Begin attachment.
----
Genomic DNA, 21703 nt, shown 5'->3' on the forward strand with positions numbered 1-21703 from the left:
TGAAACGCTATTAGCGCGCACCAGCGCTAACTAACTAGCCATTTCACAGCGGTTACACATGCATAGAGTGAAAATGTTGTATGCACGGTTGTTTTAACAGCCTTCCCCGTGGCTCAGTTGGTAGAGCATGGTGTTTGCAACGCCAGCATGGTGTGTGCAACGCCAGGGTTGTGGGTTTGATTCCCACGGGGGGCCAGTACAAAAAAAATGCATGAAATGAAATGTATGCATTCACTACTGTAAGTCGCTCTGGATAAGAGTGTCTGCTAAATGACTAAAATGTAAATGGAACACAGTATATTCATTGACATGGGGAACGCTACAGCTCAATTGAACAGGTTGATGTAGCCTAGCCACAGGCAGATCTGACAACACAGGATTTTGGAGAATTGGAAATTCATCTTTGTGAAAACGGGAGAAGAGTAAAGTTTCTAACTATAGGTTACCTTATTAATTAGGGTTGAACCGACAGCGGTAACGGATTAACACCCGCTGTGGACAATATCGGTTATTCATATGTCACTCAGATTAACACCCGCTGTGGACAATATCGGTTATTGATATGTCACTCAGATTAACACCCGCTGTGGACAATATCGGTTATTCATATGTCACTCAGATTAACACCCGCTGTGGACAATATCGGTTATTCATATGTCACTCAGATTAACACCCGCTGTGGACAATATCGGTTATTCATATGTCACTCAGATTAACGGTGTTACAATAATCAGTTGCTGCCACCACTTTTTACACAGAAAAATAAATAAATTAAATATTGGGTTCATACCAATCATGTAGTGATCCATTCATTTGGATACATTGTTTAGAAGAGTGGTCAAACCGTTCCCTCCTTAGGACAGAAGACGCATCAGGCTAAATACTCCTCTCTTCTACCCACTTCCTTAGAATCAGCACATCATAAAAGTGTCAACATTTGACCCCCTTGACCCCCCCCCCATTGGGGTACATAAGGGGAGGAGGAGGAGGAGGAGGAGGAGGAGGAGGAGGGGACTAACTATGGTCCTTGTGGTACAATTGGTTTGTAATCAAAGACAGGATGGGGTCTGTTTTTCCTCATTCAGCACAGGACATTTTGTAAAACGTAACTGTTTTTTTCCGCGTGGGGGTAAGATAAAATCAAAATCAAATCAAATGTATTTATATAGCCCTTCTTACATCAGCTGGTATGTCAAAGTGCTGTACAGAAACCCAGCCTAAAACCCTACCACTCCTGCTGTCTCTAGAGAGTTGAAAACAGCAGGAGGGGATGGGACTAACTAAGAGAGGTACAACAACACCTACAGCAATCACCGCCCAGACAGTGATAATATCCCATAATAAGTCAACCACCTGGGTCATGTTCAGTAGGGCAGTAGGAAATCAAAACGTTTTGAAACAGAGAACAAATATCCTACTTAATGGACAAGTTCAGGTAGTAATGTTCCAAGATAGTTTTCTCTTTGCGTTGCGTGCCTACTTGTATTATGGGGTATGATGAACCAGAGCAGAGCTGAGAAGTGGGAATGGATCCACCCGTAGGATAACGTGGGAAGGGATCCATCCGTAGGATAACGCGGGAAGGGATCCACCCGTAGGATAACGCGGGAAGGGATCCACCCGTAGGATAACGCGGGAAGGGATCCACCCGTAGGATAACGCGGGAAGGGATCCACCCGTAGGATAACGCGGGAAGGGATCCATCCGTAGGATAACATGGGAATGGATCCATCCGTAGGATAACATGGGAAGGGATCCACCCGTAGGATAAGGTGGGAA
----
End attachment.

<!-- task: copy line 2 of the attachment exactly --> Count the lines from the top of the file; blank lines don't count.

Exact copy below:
TGAAACGCTATTAGCGCGCACCAGCGCTAACTAACTAGCCATTTCACAGCGGTTACACATGCATAGAGTGAAAATGTTGTATGCACGGTTGTTTTAACAGCCTTCCCCGTGGCTCAGTTGGTAGAGCATGGTGTTTGCAACGCCAGCATGGTGTGTGCAACGCCAGGGTTGTGGGTTTGATTCCCACGGGGGGCCAGTACAAAAAAAATGCATGAAATGAAATGTATGCATTCACTACTGTAAGTCGCTCTGGATAAGAGTGTCTGCTAAATGACTAAAATGTAAATGGAACACAGTATATTCATTGACATGGGGAACGCTACAGCTCAATTGAACAGGTTGATGTAGCCTAGCCACAGGCAGATCTGACAACACAGGATTTTGGAGAATTGGAAATTCATCTTTGTGAAAACGGGAGAAGAGTAAAGTTTCTAACTATAGGTTACCTTATTAATTAGGGTTGAACCGACAGCGGTAACGGATTAACACCCGCTGTGGACAATATCGGTTATTCATATGTCACTCAGATTAACACCCGCTGTGGACAATATCGGTTATTGATATGTCACTCAGATTAACACCCGCTGTGGACAATATCGGTTATTCATATGTCACTCAGATTAACACCCGCTGTGGACAATATCGGTTATTCATATGTCACTCAGATTAACACCCGCTGTGGACAATATCGGTTATTCATATGTCACTCAGATTAACGGTGTTACAATAATCAGTTGCTGCCACCACTTTTTACACAGAAAAATAAATAAATTAAATATTGGGTTCATACCAATCATGTAGTGATCCATTCATTTGGATACATTGTTTAGAAGAGTGGTCAAACCGTTCCCTCCTTAGGACAGAAGACGCATCAGGCTAAATACTCCTCTCTTCTACCCACTTCCTTAGAATCAGCACATCATAAAAGTGTCAACATTTGACCCCCTTGACCCCCCCCCCATTGGGGTACATAAGGGGAGGAGGAGGAGGAGGAGGAGGAGGAGGAGGAGGGGACTAACTATGGTCCTTGTGGTACAATTGGTTTGTAATCAAAGACAGGATGGGGTCTGTTTTTCCTCATTCAGCACAGGACATTTTGTAAAACGTAACTGTTTTTTTCCGCGTGGGGGTAAGATAAAATCAAAATCAAATCAAATGTATTTATATAGCCCTTCTTACATCAGCTGGTATGTCAAAGTGCTGTACAGAAACCCAGCCTAAAACCCTACCACTCCTGCTGTCTCTAGAGAGTTGAAAACAGCAGGAGGGGATGGGACTAACTAAGAGAGGTACAACAACACCTACAGCAATCACCGCCCAGACAGTGATAATATCCCATAATAAGTCAACCACCTGGGTCATGTTCAGTAGGGCAGTAGGAAATCAAAACGTTTTGAAACAGAGAACAAATATCCTACTTAATGGACAAGTTCAGGTAGTAATGTTCCAAGATAGTTTTCTCTTTGCGTTGCGTGCCTACTTGTATTATGGGGTATGATGAACCAGAGCAGAGCTGAGAAGTGGGAATGGATCCACCCGTAGGATAACGTGGGAAGGGATCCATCCGTAGGATAACGCGGGAAGGGATCCACCCGTAGGATAACGCGGGAAGGGATCCACCCGTAGGATAACGCGGGAAGGGATCCACCCGTAGGATAACGCGGGAAGGGATCCACCCGTAGGATAACGCGGGAAGGGATCCATCCGTAGGATAACATGGGAATGGATCCATCCGTAGGATAACATGGGAAGGGATCCACCCGTAGGATAAGGTGGGAA